Newport set up Manchester United tie after ending Eastleigh’s FA Cup run

Photograph: Ashley Western/Colorsport/Shutterstock

Graham Coughlan, the Newport County manager, is an obsessive Manchester United fan from a family full of them. “Jeez, I’ve followed them all over,” he said. Now they are coming to him, after his side beat Eastleigh 3-1 in their third-round replay to bring Erik ten Hag and his team to Rodney Parade in round four.

“I can’t get my head around it. It doesn’t happen to people like me,” Coughlan said. “I’m really emotional at this moment. I don’t know when it’ll sink in but I’m sure my family’s doing Irish jigs around the house at the minute. It’s going to be a hell of an occasion and I can’t wait.”

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Coughlan remembers “shedding tears in 1979 when Arsenal beat us in the Cup final”, but there will be no such sadness if his team dump United out of this year’s competition. “You have to enjoy times like this,” he said. “Football is tough, it’s unforgiving and it can kick you where it hurts, so when the good times come around – they say never get too high, never get too low but I think that’s a load of nonsense. I’m an emotional man.

“I’m a passionate man and I love my football. I tell you what, I can’t be any prouder of the group. I’ve left them in the dressing room, they’re singing and dancing, they’re over the moon and they deserve it.”

In the buildup to this replay Coughlan had attempted to play down “this pantomime of Manchester United” as questions about the potential payday swirled. “I had to protect my players,” he said, with victory secured. “I had to try and keep the pressure off them. I had to play the rewards of this game down, because they were going in with immense pressure and they didn’t need me adding to it. I didn’t want our players to go out there and freeze.”

On an icy evening it was a possibility in more ways than one, but Newport never looked like ending this game of fine margins and even finer goals with anything other than a victory. They took the lead in less than three minutes, Will Evans playing in Aaron Wildig who danced past Joe McDonnell before passing into an empty net.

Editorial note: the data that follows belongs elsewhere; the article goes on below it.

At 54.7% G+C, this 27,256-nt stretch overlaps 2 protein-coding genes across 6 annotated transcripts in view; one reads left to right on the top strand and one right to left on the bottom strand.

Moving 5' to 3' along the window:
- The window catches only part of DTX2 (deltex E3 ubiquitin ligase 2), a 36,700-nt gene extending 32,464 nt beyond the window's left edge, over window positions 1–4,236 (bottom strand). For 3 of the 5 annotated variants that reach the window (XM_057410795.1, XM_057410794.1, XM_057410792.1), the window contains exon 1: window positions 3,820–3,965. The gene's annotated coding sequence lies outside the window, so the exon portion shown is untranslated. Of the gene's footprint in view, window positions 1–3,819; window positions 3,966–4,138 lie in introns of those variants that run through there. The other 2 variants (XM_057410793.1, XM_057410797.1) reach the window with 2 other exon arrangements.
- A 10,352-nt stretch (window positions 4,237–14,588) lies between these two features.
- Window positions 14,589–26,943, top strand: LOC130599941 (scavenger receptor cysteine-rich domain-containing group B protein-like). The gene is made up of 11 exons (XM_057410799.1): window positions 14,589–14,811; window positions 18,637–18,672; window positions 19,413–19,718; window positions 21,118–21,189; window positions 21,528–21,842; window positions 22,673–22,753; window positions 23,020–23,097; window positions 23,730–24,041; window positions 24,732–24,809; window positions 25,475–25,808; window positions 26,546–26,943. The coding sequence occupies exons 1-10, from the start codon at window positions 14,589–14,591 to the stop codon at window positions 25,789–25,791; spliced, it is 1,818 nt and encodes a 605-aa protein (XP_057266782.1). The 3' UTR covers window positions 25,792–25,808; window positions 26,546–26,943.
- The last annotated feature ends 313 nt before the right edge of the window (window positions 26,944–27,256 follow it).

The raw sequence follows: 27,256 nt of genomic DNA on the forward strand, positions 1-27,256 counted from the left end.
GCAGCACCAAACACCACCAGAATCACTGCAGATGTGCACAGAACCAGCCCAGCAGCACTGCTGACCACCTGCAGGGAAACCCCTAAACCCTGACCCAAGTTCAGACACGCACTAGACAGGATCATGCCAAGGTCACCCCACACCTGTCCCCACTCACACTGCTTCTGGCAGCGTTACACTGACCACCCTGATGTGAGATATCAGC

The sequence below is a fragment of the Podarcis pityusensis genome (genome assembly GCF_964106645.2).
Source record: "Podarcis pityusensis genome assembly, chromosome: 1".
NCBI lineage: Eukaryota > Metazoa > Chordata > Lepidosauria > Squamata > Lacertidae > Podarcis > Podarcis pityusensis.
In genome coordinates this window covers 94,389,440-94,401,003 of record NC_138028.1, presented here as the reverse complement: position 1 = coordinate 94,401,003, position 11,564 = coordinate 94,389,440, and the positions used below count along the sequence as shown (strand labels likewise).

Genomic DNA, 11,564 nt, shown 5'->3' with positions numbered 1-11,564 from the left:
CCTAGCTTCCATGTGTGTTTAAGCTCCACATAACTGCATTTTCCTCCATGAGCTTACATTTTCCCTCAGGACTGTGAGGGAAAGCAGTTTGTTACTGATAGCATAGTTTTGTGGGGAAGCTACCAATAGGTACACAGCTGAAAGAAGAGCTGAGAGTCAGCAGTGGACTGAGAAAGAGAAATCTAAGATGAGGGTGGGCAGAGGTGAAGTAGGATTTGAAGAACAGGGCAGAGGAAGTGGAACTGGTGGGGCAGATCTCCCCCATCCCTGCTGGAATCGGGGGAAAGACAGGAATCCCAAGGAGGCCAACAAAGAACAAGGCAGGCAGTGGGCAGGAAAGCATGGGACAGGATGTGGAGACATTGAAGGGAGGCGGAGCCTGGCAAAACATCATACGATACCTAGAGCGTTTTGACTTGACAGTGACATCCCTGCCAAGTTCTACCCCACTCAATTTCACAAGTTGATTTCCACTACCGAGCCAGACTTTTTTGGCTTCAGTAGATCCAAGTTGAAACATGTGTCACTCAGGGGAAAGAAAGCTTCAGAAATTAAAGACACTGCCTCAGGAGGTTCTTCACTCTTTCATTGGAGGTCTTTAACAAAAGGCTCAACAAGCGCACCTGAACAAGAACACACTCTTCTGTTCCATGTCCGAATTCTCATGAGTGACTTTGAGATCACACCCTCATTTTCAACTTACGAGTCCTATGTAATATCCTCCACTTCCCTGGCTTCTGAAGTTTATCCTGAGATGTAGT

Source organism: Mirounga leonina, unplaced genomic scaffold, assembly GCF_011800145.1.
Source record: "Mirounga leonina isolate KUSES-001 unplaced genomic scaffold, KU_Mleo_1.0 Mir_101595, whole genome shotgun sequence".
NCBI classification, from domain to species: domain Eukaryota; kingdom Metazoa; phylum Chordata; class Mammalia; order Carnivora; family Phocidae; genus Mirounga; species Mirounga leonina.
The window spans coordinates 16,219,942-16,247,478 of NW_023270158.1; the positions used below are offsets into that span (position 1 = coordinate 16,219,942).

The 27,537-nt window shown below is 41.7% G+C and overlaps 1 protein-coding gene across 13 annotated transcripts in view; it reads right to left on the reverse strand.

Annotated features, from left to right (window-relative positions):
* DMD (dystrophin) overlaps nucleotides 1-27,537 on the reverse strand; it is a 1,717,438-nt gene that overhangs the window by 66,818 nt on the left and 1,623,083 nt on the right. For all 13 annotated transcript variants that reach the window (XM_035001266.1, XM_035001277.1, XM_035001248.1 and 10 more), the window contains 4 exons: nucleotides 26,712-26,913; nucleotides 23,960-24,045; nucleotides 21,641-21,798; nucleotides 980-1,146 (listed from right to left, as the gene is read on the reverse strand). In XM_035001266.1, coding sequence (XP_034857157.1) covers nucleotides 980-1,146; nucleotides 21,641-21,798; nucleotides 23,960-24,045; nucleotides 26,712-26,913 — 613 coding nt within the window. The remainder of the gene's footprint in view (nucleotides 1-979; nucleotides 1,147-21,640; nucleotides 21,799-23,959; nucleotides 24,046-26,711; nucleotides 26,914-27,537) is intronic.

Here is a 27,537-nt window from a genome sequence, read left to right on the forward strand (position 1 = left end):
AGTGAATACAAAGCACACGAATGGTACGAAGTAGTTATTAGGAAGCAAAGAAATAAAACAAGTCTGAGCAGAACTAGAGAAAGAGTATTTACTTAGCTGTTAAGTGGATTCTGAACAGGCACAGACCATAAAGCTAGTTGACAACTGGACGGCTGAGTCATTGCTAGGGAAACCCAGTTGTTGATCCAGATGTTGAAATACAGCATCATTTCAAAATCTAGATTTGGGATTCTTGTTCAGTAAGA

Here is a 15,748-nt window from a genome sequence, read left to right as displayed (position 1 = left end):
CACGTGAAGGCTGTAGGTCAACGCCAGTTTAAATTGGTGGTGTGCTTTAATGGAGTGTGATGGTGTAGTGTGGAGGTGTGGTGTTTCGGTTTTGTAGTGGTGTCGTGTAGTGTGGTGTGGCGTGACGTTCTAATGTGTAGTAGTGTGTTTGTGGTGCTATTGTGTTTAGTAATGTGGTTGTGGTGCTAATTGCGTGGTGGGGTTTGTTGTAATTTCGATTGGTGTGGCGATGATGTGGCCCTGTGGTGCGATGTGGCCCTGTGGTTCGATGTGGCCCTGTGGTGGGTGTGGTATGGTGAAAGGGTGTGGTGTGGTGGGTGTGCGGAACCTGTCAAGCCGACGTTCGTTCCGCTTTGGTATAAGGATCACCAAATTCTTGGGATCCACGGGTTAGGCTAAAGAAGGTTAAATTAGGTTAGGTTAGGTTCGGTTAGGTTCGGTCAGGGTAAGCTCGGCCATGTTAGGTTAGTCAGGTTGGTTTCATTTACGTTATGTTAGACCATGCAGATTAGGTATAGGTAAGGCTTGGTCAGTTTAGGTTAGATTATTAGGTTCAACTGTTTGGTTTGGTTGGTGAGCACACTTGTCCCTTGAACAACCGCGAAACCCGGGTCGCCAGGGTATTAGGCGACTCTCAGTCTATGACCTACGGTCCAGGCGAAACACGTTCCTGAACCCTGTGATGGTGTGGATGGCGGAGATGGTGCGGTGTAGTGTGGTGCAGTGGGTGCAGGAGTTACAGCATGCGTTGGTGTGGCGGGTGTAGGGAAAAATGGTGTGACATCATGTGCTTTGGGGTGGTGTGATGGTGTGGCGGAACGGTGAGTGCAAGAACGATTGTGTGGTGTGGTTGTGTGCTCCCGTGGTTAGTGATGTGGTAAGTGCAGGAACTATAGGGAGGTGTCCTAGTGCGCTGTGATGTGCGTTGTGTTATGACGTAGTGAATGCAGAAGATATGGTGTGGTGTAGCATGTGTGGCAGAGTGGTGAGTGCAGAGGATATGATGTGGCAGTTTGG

A minute later Seb Palmer-Houlden ran on to a long ball down the left flank and sent a low shot bouncing across goal and wide. It was the brightest of starts from the visitors, and if they could not sustain that level of domination they continued to create chances, James Clarke twice sending headers from corners straight at McDonnell, and Wildig volleying wide of the near post from an Adam Lewis cross.

Eastleigh settled into the game and played impressively in the first half without creating any clear chances. And having scored with their only shot on target in south Wales 10 days earlier, Eastleigh scored with their first of this one – and it was a goal of which any of United’s superstars would have been proud.

A long ball down the right bounced to Paul McCallum on the right side of the area, and he sent a superb volley arcing across goal and into the far corner with Nick Townsend helpless. It was his 23rd goal of the season, in his 23rd game, and there cannot have been many finer.

So a goal scored three minutes into the first half had been followed by one three minutes into the second, but this time there were more to come. Evans wanted a penalty after he hit a cross into Corey Panter from close range in the 59th minute, and though his appeal was denied Newport would not be: from the resulting corner Shane McLoughlin sent the ball into the area and this time Clarke’s header was irresistible, powered into the net despite the best efforts of the defender on the line.

And in the 79th minute Evans sealed it, collecting the ball on the edge of the area after three players had combined to earn space down the left, beating his marker with his first touch and arrowing a left-footed shot into the far corner.

It took an excellent save from McDonnell three minutes later to stop Bryn Morris giving the scoreline what would have been an unfairly lopsided look. “This is disappointing. This is a right punch in the nose for them, and they’ve all got bloody noses in there,” Richard Hill, the Eastleigh manager, said of his side. “They’ve come here and done a job on us. On the night they were better than we were.”


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